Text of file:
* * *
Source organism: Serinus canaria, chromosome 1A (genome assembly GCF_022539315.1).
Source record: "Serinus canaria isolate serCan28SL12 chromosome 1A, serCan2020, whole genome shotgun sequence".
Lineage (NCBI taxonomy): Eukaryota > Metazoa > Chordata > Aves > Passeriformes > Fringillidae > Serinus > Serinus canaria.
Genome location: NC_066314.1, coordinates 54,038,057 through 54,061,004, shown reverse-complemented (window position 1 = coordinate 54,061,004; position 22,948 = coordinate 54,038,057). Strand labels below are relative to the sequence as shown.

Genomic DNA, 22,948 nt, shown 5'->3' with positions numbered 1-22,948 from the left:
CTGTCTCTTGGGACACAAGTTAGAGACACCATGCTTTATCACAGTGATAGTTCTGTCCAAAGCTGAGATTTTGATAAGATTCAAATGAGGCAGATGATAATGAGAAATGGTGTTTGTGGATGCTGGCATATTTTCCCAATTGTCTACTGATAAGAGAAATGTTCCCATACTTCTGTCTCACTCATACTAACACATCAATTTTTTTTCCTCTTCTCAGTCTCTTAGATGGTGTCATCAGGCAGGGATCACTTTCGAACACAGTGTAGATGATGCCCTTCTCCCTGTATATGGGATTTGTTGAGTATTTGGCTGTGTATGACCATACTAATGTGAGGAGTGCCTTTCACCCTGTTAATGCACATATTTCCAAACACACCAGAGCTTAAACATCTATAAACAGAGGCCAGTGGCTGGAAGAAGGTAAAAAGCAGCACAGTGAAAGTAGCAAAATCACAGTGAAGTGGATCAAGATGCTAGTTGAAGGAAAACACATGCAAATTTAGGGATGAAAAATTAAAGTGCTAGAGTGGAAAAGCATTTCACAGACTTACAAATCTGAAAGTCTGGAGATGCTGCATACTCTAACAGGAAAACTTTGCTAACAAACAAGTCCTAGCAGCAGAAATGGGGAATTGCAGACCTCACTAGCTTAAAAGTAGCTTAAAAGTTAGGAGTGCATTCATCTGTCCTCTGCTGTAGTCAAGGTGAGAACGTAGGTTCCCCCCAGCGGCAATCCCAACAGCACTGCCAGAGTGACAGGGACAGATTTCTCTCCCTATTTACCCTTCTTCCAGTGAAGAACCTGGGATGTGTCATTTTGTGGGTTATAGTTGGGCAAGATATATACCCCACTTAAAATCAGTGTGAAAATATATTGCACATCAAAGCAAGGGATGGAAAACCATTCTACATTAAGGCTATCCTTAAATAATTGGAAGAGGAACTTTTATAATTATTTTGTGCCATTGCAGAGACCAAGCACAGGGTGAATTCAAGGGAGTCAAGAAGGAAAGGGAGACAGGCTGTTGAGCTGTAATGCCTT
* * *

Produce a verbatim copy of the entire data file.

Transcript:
Source organism: Serinus canaria, chromosome 1A (genome assembly GCF_022539315.1).
Source record: "Serinus canaria isolate serCan28SL12 chromosome 1A, serCan2020, whole genome shotgun sequence".
Lineage (NCBI taxonomy): Eukaryota > Metazoa > Chordata > Aves > Passeriformes > Fringillidae > Serinus > Serinus canaria.
Genome location: NC_066314.1, coordinates 54,038,057 through 54,061,004, shown reverse-complemented (window position 1 = coordinate 54,061,004; position 22,948 = coordinate 54,038,057). Strand labels below are relative to the sequence as shown.

Genomic DNA, 22,948 nt, shown 5'->3' with positions numbered 1-22,948 from the left:
CTGTCTCTTGGGACACAAGTTAGAGACACCATGCTTTATCACAGTGATAGTTCTGTCCAAAGCTGAGATTTTGATAAGATTCAAATGAGGCAGATGATAATGAGAAATGGTGTTTGTGGATGCTGGCATATTTTCCCAATTGTCTACTGATAAGAGAAATGTTCCCATACTTCTGTCTCACTCATACTAACACATCAATTTTTTTTCCTCTTCTCAGTCTCTTAGATGGTGTCATCAGGCAGGGATCACTTTCGAACACAGTGTAGATGATGCCCTTCTCCCTGTATATGGGATTTGTTGAGTATTTGGCTGTGTATGACCATACTAATGTGAGGAGTGCCTTTCACCCTGTTAATGCACATATTTCCAAACACACCAGAGCTTAAACATCTATAAACAGAGGCCAGTGGCTGGAAGAAGGTAAAAAGCAGCACAGTGAAAGTAGCAAAATCACAGTGAAGTGGATCAAGATGCTAGTTGAAGGAAAACACATGCAAATTTAGGGATGAAAAATTAAAGTGCTAGAGTGGAAAAGCATTTCACAGACTTACAAATCTGAAAGTCTGGAGATGCTGCATACTCTAACAGGAAAACTTTGCTAACAAACAAGTCCTAGCAGCAGAAATGGGGAATTGCAGACCTCACTAGCTTAAAAGTAGCTTAAAAGTTAGGAGTGCATTCATCTGTCCTCTGCTGTAGTCAAGGTGAGAACGTAGGTTCCCCCCAGCGGCAATCCCAACAGCACTGCCAGAGTGACAGGGACAGATTTCTCTCCCTATTTACCCTTCTTCCAGTGAAGAACCTGGGATGTGTCATTTTGTGGGTTATAGTTGGGCAAGATATATACCCCACTTAAAATCAGTGTGAAAATATATTGCACATCAAAGCAAGGGATGGAAAACCATTCTACATTAAGGCTATCCTTAAATAATTGGAAGAGGAACTTTTATAATTATTTTGTGCCATTGCAGAGACCAAGCACAGGGTGAATTCAAGGGAGTCAAGAAGGAAAGGGAGACAGGCTGTTGAGCTGTAATGCCTT